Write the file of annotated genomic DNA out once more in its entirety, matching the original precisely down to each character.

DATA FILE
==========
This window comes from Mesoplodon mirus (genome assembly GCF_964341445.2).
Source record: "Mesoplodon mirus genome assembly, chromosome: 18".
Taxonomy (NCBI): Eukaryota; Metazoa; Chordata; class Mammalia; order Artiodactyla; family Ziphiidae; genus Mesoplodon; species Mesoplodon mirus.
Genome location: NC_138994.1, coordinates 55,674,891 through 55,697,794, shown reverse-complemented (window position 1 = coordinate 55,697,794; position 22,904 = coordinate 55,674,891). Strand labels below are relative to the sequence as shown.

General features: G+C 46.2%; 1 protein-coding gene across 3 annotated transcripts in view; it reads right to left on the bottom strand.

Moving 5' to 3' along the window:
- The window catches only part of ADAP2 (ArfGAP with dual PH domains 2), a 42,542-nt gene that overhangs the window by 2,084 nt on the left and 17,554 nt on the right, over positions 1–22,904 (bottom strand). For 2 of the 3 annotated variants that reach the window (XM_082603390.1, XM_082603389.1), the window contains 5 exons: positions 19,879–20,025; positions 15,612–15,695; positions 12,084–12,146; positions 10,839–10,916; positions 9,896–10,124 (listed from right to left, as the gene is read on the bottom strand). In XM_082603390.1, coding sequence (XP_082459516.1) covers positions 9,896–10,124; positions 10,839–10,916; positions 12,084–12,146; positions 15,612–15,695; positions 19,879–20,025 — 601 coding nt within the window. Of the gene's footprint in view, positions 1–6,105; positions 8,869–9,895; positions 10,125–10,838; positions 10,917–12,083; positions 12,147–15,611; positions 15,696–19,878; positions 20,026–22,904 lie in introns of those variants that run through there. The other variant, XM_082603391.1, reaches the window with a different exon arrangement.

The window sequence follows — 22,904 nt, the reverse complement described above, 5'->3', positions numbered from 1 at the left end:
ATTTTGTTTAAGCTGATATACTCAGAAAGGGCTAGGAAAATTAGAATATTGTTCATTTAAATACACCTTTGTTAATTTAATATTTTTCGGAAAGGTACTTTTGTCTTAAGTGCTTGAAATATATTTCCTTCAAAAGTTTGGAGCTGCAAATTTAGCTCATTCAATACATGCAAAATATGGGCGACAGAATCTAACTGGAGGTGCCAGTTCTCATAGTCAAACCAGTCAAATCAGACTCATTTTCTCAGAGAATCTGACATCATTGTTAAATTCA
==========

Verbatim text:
This window comes from Mesoplodon mirus (genome assembly GCF_964341445.2).
Source record: "Mesoplodon mirus genome assembly, chromosome: 18".
Taxonomy (NCBI): Eukaryota; Metazoa; Chordata; class Mammalia; order Artiodactyla; family Ziphiidae; genus Mesoplodon; species Mesoplodon mirus.
Genome location: NC_138994.1, coordinates 55,674,891 through 55,697,794, shown reverse-complemented (window position 1 = coordinate 55,697,794; position 22,904 = coordinate 55,674,891). Strand labels below are relative to the sequence as shown.

General features: G+C 46.2%; 1 protein-coding gene across 3 annotated transcripts in view; it reads right to left on the bottom strand.

Moving 5' to 3' along the window:
- The window catches only part of ADAP2 (ArfGAP with dual PH domains 2), a 42,542-nt gene that overhangs the window by 2,084 nt on the left and 17,554 nt on the right, over positions 1–22,904 (bottom strand). For 2 of the 3 annotated variants that reach the window (XM_082603390.1, XM_082603389.1), the window contains 5 exons: positions 19,879–20,025; positions 15,612–15,695; positions 12,084–12,146; positions 10,839–10,916; positions 9,896–10,124 (listed from right to left, as the gene is read on the bottom strand). In XM_082603390.1, coding sequence (XP_082459516.1) covers positions 9,896–10,124; positions 10,839–10,916; positions 12,084–12,146; positions 15,612–15,695; positions 19,879–20,025 — 601 coding nt within the window. Of the gene's footprint in view, positions 1–6,105; positions 8,869–9,895; positions 10,125–10,838; positions 10,917–12,083; positions 12,147–15,611; positions 15,696–19,878; positions 20,026–22,904 lie in introns of those variants that run through there. The other variant, XM_082603391.1, reaches the window with a different exon arrangement.

The window sequence follows — 22,904 nt, the reverse complement described above, 5'->3', positions numbered from 1 at the left end:
ATTTTGTTTAAGCTGATATACTCAGAAAGGGCTAGGAAAATTAGAATATTGTTCATTTAAATACACCTTTGTTAATTTAATATTTTTCGGAAAGGTACTTTTGTCTTAAGTGCTTGAAATATATTTCCTTCAAAAGTTTGGAGCTGCAAATTTAGCTCATTCAATACATGCAAAATATGGGCGACAGAATCTAACTGGAGGTGCCAGTTCTCATAGTCAAACCAGTCAAATCAGACTCATTTTCTCAGAGAATCTGACATCATTGTTAAATTCA